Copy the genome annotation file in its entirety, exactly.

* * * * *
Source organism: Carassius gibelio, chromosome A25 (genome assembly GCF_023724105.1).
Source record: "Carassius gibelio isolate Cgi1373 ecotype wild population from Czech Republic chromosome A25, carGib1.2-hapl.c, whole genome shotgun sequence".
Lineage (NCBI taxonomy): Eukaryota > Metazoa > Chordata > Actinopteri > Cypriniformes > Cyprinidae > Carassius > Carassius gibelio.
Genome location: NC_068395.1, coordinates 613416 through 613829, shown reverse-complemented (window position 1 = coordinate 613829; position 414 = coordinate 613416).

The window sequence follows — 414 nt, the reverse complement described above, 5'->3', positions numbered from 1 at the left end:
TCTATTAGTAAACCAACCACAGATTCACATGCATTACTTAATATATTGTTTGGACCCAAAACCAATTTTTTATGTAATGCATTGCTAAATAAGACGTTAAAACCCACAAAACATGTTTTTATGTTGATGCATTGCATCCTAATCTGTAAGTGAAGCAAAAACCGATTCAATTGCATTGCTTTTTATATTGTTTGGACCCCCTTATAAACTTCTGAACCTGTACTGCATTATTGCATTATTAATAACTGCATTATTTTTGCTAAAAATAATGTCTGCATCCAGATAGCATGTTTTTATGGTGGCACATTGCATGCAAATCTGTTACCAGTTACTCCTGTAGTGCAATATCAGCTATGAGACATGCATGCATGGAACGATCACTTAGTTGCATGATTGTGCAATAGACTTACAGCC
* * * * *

Source organism: Carassius gibelio, chromosome A25 (genome assembly GCF_023724105.1).
Source record: "Carassius gibelio isolate Cgi1373 ecotype wild population from Czech Republic chromosome A25, carGib1.2-hapl.c, whole genome shotgun sequence".
Lineage (NCBI taxonomy): Eukaryota > Metazoa > Chordata > Actinopteri > Cypriniformes > Cyprinidae > Carassius > Carassius gibelio.
Genome location: NC_068395.1, coordinates 613416 through 613829, shown reverse-complemented (window position 1 = coordinate 613829; position 414 = coordinate 613416).

The window sequence follows — 414 nt, the reverse complement described above, 5'->3', positions numbered from 1 at the left end:
TCTATTAGTAAACCAACCACAGATTCACATGCATTACTTAATATATTGTTTGGACCCAAAACCAATTTTTTATGTAATGCATTGCTAAATAAGACGTTAAAACCCACAAAACATGTTTTTATGTTGATGCATTGCATCCTAATCTGTAAGTGAAGCAAAAACCGATTCAATTGCATTGCTTTTTATATTGTTTGGACCCCCTTATAAACTTCTGAACCTGTACTGCATTATTGCATTATTAATAACTGCATTATTTTTGCTAAAAATAATGTCTGCATCCAGATAGCATGTTTTTATGGTGGCACATTGCATGCAAATCTGTTACCAGTTACTCCTGTAGTGCAATATCAGCTATGAGACATGCATGCATGGAACGATCACTTAGTTGCATGATTGTGCAATAGACTTACAGCC